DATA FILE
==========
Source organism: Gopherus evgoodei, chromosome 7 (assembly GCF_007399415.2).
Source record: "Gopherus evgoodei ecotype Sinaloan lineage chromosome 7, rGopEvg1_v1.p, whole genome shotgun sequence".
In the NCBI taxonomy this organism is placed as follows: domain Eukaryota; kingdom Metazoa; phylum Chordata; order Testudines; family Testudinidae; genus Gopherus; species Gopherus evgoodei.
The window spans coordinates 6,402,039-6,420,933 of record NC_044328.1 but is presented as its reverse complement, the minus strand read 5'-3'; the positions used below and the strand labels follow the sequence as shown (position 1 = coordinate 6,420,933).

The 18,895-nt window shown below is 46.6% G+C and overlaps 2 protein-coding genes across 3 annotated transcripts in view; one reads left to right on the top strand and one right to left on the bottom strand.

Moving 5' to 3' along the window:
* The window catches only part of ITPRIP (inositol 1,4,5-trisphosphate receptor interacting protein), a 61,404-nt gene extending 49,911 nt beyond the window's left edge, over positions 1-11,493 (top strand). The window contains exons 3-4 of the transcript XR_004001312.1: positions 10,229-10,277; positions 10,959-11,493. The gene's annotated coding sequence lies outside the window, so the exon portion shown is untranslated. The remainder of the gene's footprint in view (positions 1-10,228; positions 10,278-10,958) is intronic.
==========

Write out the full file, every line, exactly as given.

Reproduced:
Source organism: Gopherus evgoodei, chromosome 7 (assembly GCF_007399415.2).
Source record: "Gopherus evgoodei ecotype Sinaloan lineage chromosome 7, rGopEvg1_v1.p, whole genome shotgun sequence".
In the NCBI taxonomy this organism is placed as follows: domain Eukaryota; kingdom Metazoa; phylum Chordata; order Testudines; family Testudinidae; genus Gopherus; species Gopherus evgoodei.
The window spans coordinates 6,402,039-6,420,933 of record NC_044328.1 but is presented as its reverse complement, the minus strand read 5'-3'; the positions used below and the strand labels follow the sequence as shown (position 1 = coordinate 6,420,933).

The 18,895-nt window shown below is 46.6% G+C and overlaps 2 protein-coding genes across 3 annotated transcripts in view; one reads left to right on the top strand and one right to left on the bottom strand.

Moving 5' to 3' along the window:
* The window catches only part of ITPRIP (inositol 1,4,5-trisphosphate receptor interacting protein), a 61,404-nt gene extending 49,911 nt beyond the window's left edge, over positions 1-11,493 (top strand). The window contains exons 3-4 of the transcript XR_004001312.1: positions 10,229-10,277; positions 10,959-11,493. The gene's annotated coding sequence lies outside the window, so the exon portion shown is untranslated. The remainder of the gene's footprint in view (positions 1-10,228; positions 10,278-10,958) is intronic.